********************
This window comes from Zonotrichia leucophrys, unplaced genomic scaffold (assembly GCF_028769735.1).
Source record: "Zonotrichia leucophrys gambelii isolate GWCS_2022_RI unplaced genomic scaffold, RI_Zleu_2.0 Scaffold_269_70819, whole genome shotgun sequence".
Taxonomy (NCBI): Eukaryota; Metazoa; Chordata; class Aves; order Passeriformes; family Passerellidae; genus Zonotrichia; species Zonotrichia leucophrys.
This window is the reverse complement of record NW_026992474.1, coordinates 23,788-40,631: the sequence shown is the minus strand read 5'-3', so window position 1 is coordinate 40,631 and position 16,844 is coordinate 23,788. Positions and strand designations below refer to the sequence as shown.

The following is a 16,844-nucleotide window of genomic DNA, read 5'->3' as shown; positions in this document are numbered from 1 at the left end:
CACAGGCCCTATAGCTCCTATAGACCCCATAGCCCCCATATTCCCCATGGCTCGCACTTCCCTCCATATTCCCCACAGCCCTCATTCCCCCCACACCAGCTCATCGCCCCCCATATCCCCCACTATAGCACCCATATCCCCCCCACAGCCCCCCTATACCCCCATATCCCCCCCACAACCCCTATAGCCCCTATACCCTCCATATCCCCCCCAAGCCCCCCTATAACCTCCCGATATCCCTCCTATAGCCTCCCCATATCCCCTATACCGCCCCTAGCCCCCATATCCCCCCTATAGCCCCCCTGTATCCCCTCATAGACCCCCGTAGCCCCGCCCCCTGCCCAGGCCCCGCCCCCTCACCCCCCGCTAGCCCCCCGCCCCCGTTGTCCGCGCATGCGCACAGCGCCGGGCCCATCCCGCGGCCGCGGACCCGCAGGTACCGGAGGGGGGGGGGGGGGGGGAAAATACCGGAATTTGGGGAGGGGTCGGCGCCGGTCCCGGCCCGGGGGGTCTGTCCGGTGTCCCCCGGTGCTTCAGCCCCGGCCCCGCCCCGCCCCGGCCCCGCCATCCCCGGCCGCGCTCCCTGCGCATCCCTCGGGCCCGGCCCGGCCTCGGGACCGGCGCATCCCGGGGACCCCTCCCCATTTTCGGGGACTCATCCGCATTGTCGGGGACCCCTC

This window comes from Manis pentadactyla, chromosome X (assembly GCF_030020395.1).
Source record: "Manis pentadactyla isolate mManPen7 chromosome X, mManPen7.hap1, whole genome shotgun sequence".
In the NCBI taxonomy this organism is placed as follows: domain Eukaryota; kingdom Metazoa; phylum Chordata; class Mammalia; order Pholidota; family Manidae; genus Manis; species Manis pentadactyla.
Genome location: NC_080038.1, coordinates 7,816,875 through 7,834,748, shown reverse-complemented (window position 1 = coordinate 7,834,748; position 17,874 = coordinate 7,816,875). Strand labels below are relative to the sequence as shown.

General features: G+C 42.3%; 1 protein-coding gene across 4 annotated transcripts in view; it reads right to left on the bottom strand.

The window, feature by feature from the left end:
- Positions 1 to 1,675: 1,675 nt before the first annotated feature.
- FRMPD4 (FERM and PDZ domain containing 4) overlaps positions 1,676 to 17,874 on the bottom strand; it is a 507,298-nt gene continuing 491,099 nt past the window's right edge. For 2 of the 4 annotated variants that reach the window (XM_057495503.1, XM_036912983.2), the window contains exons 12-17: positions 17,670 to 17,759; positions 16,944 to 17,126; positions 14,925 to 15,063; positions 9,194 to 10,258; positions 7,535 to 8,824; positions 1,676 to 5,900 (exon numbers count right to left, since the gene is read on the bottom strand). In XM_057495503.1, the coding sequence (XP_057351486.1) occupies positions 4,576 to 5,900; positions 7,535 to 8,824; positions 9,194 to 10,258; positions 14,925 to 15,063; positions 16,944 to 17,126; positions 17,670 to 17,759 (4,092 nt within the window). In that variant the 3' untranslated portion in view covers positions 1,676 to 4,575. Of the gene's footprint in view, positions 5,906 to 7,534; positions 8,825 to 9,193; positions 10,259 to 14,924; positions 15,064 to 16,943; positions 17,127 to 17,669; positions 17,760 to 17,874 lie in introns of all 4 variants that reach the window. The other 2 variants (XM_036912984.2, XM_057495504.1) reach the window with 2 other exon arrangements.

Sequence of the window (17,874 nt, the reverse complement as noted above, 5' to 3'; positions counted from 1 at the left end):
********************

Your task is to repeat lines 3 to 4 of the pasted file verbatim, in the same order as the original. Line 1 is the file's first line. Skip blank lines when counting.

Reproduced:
Taxonomy (NCBI): Eukaryota; Metazoa; Chordata; class Aves; order Passeriformes; family Passerellidae; genus Zonotrichia; species Zonotrichia leucophrys.
This window is the reverse complement of record NW_026992474.1, coordinates 23,788-40,631: the sequence shown is the minus strand read 5'-3', so window position 1 is coordinate 40,631 and position 16,844 is coordinate 23,788. Positions and strand designations below refer to the sequence as shown.